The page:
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Opinion: No you weren't there, but yes you should care

National Sorry Day celebrations held in St George.
National Sorry Day celebrations held in St George. Laura Telford

"WHY should I say sorry? I wasn't there. I personally didn't do anything."

The above statement is an all too common reply to Australians against former Prime Minister Kevin Rudd's heartfelt apology to the Aboriginal and Torres Strait Islander people 10 years ago.

But if that is your view, you've missed the point.

To many, "sorry" is one of the hardest words to say. It is hard to admit wrong doing, hard to understand how it can impact others.

February 13, and May 26 - the official Sorry Day - are days when we remember and pay homage to those to pass and their families.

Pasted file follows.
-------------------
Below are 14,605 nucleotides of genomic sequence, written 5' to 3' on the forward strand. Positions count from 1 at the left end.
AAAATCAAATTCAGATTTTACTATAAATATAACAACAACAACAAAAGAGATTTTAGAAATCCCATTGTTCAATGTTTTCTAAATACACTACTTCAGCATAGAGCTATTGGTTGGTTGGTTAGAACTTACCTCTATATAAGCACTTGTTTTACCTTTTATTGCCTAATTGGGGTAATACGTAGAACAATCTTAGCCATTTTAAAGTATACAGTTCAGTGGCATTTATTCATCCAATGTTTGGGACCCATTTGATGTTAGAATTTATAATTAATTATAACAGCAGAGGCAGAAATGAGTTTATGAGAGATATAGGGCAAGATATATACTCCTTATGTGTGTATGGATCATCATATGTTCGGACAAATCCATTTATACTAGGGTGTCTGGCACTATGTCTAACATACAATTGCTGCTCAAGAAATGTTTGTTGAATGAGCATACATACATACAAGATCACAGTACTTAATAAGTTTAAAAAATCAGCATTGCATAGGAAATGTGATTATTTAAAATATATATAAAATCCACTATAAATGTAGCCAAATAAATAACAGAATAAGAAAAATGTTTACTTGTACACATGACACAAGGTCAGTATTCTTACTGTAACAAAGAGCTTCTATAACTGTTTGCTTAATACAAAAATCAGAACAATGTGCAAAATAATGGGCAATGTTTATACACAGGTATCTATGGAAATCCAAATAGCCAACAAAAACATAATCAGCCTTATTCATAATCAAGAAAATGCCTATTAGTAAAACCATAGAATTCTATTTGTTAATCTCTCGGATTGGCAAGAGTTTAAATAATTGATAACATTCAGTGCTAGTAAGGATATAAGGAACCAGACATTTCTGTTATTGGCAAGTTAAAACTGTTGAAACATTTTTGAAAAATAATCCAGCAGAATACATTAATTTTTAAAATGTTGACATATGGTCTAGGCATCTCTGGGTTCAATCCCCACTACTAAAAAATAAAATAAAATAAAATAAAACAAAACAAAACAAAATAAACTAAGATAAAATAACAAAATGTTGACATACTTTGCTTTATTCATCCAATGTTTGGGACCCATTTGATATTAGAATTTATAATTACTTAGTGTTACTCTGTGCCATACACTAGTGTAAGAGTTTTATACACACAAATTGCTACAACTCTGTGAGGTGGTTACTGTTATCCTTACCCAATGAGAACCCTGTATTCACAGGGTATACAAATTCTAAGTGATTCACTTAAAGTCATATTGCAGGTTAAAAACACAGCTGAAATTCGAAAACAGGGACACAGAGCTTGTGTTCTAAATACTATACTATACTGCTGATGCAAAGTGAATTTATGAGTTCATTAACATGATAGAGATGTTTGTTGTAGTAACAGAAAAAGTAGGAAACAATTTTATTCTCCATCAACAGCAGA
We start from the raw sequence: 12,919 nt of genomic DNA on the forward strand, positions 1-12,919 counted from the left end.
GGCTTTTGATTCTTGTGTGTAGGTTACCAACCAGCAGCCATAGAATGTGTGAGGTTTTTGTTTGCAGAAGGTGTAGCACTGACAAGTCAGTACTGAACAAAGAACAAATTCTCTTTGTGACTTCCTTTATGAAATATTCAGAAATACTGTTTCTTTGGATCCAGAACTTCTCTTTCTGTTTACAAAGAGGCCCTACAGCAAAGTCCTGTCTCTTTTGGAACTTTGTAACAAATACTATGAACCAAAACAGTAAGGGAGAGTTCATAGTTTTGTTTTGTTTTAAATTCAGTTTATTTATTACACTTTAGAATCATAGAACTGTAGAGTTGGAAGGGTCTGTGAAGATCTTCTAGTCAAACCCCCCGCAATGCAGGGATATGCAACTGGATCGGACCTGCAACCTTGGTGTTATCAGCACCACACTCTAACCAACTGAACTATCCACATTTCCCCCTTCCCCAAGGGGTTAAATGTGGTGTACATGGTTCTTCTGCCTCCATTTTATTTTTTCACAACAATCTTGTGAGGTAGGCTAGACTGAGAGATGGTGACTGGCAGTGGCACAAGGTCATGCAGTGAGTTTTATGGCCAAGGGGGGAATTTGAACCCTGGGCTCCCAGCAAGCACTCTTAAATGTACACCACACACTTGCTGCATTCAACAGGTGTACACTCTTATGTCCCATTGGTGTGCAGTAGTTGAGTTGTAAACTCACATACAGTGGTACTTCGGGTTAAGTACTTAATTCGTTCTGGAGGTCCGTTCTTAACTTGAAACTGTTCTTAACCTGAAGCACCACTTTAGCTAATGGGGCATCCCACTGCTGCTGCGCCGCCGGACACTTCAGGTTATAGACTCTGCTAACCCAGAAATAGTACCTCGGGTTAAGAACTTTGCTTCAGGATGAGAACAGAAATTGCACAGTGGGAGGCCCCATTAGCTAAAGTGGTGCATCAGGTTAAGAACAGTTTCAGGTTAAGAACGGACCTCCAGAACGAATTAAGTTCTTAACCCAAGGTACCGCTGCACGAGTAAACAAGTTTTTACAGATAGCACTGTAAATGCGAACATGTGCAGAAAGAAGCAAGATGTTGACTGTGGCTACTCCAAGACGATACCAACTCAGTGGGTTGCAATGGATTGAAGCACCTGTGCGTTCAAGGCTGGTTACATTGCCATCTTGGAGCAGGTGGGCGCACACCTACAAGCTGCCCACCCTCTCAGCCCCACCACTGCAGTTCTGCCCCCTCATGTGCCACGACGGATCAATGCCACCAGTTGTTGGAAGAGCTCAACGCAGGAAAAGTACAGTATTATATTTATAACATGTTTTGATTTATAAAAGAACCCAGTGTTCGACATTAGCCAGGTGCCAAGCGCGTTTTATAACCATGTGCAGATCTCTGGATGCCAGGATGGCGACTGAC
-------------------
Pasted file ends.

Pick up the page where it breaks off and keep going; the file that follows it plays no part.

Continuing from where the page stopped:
Those families of the Stolen Generation live with grief and suffering. The days are a time to reflect on the extent of the impact of the policies of forced removal across our community.

There are very few Indigenous families that have not been touched by the loss of family members, and the journey to reunite and reform those bonds of family, community and identity.

Year on year, this country makes headlines worldwide for the wrong reasons.

Racism - under the "casual" alias - still exists in this country. Yesterday I discussed both apology days with the inspiring Lyndon Davis of the Gubbi Gubbi Tribe.

He told me of his story and touched on the hardship that his family has been forced to bear.

He told me of racism still existing today. Sometimes done on purpose, sometimes by accident.

Ignorance, they say, is bliss.

Topics:  aboriginal and torres strait islander people general-seniors-news gubbi gubbi tribe kevin rudd opinion soap box sorry day sunshine coast


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